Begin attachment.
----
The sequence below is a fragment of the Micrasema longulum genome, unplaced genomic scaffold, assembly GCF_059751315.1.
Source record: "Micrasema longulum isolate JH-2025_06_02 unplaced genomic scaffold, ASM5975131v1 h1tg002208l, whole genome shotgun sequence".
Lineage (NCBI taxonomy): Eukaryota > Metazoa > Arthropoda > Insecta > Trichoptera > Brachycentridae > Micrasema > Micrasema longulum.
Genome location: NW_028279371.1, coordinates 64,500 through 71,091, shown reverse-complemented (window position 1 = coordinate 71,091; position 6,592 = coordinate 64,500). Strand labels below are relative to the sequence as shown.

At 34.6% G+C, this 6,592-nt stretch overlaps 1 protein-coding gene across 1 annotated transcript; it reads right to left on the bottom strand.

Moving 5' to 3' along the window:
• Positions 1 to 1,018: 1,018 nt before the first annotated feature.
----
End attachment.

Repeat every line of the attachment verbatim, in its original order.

The sequence below is a fragment of the Micrasema longulum genome, unplaced genomic scaffold, assembly GCF_059751315.1.
Source record: "Micrasema longulum isolate JH-2025_06_02 unplaced genomic scaffold, ASM5975131v1 h1tg002208l, whole genome shotgun sequence".
Lineage (NCBI taxonomy): Eukaryota > Metazoa > Arthropoda > Insecta > Trichoptera > Brachycentridae > Micrasema > Micrasema longulum.
Genome location: NW_028279371.1, coordinates 64,500 through 71,091, shown reverse-complemented (window position 1 = coordinate 71,091; position 6,592 = coordinate 64,500). Strand labels below are relative to the sequence as shown.

At 34.6% G+C, this 6,592-nt stretch overlaps 1 protein-coding gene across 1 annotated transcript; it reads right to left on the bottom strand.

Moving 5' to 3' along the window:
• Positions 1 to 1,018: 1,018 nt before the first annotated feature.